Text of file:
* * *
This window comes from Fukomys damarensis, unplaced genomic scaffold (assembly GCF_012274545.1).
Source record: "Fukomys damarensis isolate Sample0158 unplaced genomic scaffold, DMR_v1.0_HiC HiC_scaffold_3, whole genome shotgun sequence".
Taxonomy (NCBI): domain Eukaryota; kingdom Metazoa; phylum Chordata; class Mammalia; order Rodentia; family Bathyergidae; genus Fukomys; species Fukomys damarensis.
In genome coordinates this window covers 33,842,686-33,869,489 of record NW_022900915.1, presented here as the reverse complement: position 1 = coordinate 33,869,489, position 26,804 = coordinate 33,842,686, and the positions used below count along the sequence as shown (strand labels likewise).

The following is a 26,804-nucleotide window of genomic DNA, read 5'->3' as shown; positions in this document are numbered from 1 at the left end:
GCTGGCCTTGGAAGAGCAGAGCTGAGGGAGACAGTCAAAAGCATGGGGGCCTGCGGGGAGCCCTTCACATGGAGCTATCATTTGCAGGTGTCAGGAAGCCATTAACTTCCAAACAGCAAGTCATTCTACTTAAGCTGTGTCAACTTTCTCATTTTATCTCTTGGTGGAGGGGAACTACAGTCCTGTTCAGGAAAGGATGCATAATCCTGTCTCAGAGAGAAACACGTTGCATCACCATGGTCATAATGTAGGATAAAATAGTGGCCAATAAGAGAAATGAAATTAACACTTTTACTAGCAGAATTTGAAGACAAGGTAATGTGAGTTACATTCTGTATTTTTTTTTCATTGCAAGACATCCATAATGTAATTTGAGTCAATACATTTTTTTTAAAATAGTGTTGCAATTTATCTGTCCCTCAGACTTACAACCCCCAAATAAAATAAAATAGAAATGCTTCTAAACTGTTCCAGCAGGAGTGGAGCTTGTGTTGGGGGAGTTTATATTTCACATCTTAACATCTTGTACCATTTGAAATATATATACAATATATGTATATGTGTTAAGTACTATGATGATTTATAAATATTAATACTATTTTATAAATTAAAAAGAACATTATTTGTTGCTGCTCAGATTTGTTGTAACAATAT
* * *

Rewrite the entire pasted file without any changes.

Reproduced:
This window comes from Fukomys damarensis, unplaced genomic scaffold (assembly GCF_012274545.1).
Source record: "Fukomys damarensis isolate Sample0158 unplaced genomic scaffold, DMR_v1.0_HiC HiC_scaffold_3, whole genome shotgun sequence".
Taxonomy (NCBI): domain Eukaryota; kingdom Metazoa; phylum Chordata; class Mammalia; order Rodentia; family Bathyergidae; genus Fukomys; species Fukomys damarensis.
In genome coordinates this window covers 33,842,686-33,869,489 of record NW_022900915.1, presented here as the reverse complement: position 1 = coordinate 33,869,489, position 26,804 = coordinate 33,842,686, and the positions used below count along the sequence as shown (strand labels likewise).

The following is a 26,804-nucleotide window of genomic DNA, read 5'->3' as shown; positions in this document are numbered from 1 at the left end:
GCTGGCCTTGGAAGAGCAGAGCTGAGGGAGACAGTCAAAAGCATGGGGGCCTGCGGGGAGCCCTTCACATGGAGCTATCATTTGCAGGTGTCAGGAAGCCATTAACTTCCAAACAGCAAGTCATTCTACTTAAGCTGTGTCAACTTTCTCATTTTATCTCTTGGTGGAGGGGAACTACAGTCCTGTTCAGGAAAGGATGCATAATCCTGTCTCAGAGAGAAACACGTTGCATCACCATGGTCATAATGTAGGATAAAATAGTGGCCAATAAGAGAAATGAAATTAACACTTTTACTAGCAGAATTTGAAGACAAGGTAATGTGAGTTACATTCTGTATTTTTTTTTCATTGCAAGACATCCATAATGTAATTTGAGTCAATACATTTTTTTTAAAATAGTGTTGCAATTTATCTGTCCCTCAGACTTACAACCCCCAAATAAAATAAAATAGAAATGCTTCTAAACTGTTCCAGCAGGAGTGGAGCTTGTGTTGGGGGAGTTTATATTTCACATCTTAACATCTTGTACCATTTGAAATATATATACAATATATGTATATGTGTTAAGTACTATGATGATTTATAAATATTAATACTATTTTATAAATTAAAAAGAACATTATTTGTTGCTGCTCAGATTTGTTGTAACAATAT